Worn Teeth and Wrinkles

What is the relationship between worn teeth and wrinkles?

When teeth become worn down so much that there is no longer enough of the crown left to function properly or support oral structure, it often results in the loss of teeth and, consequently, the loss of facial support as well. Dr. David Peck has observed this phenomenon in many of his patients in Springfield, Massachusetts, wherein worn teeth gradually give way to wrinkles because the inevitable tooth loss causes the cheeks to collapse or become sunken in, and form wrinkle lines at the corners of the mouth. Most people may not know it, but the teeth function more than just to bite, or chew, or flash brilliantly with every smile. They also serve as supporting structures for the lips and the cheeks by making them firm and fuller. They also facilitate the patient’s ability to talk and pronounce various sounds properly. More importantly, they preserve and retain the height of the alveolar ridge and also maintain the patient’s vertical dimension of occlusion.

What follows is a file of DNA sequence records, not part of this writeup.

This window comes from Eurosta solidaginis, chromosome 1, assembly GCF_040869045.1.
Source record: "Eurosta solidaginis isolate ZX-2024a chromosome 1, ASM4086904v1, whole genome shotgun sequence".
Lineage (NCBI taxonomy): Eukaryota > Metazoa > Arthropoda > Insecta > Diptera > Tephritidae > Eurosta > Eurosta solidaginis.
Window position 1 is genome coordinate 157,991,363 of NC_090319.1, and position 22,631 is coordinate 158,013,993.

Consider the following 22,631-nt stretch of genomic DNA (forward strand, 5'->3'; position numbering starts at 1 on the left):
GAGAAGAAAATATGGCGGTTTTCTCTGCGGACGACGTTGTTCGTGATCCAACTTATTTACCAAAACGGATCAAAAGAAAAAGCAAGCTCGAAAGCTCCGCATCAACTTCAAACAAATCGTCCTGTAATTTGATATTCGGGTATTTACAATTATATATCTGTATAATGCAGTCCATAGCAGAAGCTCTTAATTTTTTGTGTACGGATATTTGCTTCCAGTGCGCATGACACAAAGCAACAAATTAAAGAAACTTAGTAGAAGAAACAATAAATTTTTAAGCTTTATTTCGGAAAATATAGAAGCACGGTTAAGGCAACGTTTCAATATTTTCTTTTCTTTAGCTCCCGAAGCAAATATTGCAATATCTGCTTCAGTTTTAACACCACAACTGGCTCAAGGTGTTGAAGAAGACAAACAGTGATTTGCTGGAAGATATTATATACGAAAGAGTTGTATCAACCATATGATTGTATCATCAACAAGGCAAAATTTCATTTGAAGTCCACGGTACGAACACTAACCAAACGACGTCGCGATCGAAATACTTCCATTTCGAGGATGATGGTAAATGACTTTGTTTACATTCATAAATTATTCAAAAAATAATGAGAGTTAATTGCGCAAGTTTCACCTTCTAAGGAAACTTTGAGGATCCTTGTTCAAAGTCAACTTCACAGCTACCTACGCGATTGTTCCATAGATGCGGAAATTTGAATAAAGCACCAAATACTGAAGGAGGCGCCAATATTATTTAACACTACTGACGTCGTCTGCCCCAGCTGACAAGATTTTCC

A full set of teeth maintains the distance between the upper maxillary and lower mandibular regions of the mouth. When worn out teeth are lost and there aren’t a sufficient number of teeth in the mouth to maintain the natural vertical dimension of occlusion, there is a tendency for the mouth to overclose. In addition to that, the patient’s front teeth serve to provide the lips with an ample supporting structure to prop them up and keep them toned and maintain their shape and form. As the patient ages and get worn teeth that eventually fall out, the cheeks will begin to sag so that wrinkle lines will appear at the corners of the mouth, and the lips lose their muscle tone and wrinkles will begin to form on their outer edges.

Is there a way to resolve worn teeth and wrinkles?

To be able to manage the effects of worn teeth and the appearance of wrinkles, dentists often recommend tooth contouring and reshaping to correct minor imperfections in the teeth as they arise, simply by touching up the edges and sharpening the angles of the teeth to make them appear more symmetrical. Porcelain veneers and dental crowns can also be used to restore or augment the tooth’s original structure. Concealing gaps, chips, and stains on the patient’s teeth by using dental bonds or sculpting with a tooth colored resin can dramatically change the appearance of the teeth to make them more attractive and also maintain their structure to keep them from wearing down easily.

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